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Stumbling on Happiness Hardcover – International Edition, May 2, 2006
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–Steven D. Levitt, author of Freakonomics
“Everyone will enjoy reading this book, and some of us will wish we could have written it. You will rarely have a chance to learn so much about so important a topic while having so much fun.”
–Professor Daniel Kahneman, Princeton University, Winner of the 2002 Nobel Prize in Economics
“This is a brilliant book, a useful book, and a book that could quite possibly change the way you look at just about everything. And as a bonus, Gilbert writes like a cross between Malcolm Gladwell and David Sedaris.”
–Seth Godin, author All Marketers Are Liars
About the Author
- Publisher : Knopf Canada; 1st Edition (May 2, 2006)
- Language : English
- Hardcover : 304 pages
- ISBN-10 : 0676978576
- ISBN-13 : 978-0676978575
- Item Weight : 1.44 pounds
- Dimensions : 6.59 x 1.22 x 9.5 inches
- Best Sellers Rank: #1,551,306 in Books (See Top 100 in Books)
- Customer Reviews:
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Top reviews from the United States
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1.Humans can think about the future
2.memories of the past are not accurate
3.because of biases our predictions of the future are flawed
4.we are so lucky to have the ability to imagine. BUT
5.Our brain makes predictions.. And when our own experiences don't MATCH we feel surprised
And so on..
Don't expect too much from your brain or this book
Stumbling on Happiness is a fun stroll through brain studies throughout history. Over and over again, Gilbert introduces another study that shows you the silliness of your brain. By the end of the book, you will wonder how we have accomplished so much as humans.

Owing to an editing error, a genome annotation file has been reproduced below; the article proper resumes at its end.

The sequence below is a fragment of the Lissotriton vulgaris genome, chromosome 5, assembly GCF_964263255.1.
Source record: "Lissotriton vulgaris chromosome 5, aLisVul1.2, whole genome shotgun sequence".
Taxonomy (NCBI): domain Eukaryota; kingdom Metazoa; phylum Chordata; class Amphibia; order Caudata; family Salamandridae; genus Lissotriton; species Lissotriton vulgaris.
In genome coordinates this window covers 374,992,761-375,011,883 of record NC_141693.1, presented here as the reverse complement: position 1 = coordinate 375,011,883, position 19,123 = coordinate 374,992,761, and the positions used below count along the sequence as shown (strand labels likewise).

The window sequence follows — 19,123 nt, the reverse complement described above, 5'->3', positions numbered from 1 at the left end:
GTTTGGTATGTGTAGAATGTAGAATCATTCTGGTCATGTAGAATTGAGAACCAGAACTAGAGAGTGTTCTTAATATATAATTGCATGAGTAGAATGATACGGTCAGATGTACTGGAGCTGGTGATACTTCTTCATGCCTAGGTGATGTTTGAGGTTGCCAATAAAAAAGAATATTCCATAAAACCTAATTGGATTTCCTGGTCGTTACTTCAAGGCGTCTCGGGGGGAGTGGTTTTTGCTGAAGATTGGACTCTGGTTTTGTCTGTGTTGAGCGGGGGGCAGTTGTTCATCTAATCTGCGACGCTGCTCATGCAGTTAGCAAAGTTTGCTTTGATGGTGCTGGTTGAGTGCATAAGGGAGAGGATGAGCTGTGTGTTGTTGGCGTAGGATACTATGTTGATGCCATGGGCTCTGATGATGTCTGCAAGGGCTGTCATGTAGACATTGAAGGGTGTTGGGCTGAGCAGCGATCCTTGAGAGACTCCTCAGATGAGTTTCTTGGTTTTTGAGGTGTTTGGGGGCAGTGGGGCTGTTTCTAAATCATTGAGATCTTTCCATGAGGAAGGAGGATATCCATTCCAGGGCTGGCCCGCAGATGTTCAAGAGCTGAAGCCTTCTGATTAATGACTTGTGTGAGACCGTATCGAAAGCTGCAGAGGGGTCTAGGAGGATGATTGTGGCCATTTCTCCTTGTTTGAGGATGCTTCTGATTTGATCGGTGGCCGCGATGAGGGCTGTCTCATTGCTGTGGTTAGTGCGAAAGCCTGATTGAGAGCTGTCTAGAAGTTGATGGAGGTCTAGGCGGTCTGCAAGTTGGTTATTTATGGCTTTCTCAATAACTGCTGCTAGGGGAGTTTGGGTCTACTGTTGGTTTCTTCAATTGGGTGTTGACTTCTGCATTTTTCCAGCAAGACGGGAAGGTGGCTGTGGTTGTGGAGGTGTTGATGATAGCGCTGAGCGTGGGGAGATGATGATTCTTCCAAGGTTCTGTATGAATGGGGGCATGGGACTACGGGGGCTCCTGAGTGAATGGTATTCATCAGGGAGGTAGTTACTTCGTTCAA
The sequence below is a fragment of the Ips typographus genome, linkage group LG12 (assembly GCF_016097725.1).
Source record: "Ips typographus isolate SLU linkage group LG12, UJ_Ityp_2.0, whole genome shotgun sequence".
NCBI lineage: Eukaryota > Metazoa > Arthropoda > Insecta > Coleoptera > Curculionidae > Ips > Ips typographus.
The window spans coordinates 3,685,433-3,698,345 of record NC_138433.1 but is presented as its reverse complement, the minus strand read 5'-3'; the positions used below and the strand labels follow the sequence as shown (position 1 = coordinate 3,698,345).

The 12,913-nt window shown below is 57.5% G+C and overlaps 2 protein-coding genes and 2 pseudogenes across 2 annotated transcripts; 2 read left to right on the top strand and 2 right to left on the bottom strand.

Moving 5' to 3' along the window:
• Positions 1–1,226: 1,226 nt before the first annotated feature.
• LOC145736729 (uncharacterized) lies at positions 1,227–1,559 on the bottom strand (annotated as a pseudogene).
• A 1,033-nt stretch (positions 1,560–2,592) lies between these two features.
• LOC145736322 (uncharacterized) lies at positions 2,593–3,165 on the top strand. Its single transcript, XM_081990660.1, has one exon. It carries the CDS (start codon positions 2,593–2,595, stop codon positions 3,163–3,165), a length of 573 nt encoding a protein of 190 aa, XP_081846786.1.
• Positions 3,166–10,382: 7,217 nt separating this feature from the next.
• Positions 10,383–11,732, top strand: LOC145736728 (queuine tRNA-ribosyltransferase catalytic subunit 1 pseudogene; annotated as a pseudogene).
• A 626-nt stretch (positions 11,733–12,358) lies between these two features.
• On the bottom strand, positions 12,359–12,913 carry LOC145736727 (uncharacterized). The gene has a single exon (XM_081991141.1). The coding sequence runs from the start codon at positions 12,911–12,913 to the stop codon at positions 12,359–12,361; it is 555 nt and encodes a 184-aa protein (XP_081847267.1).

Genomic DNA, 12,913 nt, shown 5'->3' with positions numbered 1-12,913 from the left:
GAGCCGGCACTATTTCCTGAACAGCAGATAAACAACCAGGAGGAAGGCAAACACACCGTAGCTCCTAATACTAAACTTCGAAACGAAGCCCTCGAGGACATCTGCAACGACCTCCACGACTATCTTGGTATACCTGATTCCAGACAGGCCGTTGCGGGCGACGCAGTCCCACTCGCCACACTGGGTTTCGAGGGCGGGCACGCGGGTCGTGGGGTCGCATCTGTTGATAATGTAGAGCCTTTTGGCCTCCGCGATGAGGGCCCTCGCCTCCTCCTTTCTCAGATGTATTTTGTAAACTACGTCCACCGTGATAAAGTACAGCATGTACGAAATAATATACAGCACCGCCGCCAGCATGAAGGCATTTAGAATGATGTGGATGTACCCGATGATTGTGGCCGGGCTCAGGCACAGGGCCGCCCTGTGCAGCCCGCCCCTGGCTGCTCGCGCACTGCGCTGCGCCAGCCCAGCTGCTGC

This is fun read. It is not a deep book but a great light-hearted look at the silly side of our humanness.
Another big plus was the author's writing style. Clever phrasing, intriguing analogies, memorable one-liners. In short, worthwhile information and amusement!
Top reviews from other countries
If you find value in psychology, linguistics and philosophy (better yet all three) there's a very good chance you'll love this book as much as I do.
Might be useful to dip into, but to read from cover to cover I think it's just too dense and intent on establishing its own importance.
The book teaches us that we have a very poor idea of how to achieve happiness. Among other things we don’t account that our thinking and feelings change over time, that our psychological immune systems kick in to make bad things feel better and that we don’t realise how much our own mind hides from us when constructing our imagination.
The author's solution is to tell us to trust the feelings of others currently in the position that we would like to be in the future. The solution is simple and short but leaves you wanting more. If that’s your feeling too then I highly recommend reading ‘Happy’ by Derren Brown after this book or for something shorter and less academic than ‘Happy’ you could go for Mark Manson's ‘The Subtle Art of Not Giving a F***' (Amazon won't let me type out the books name probably).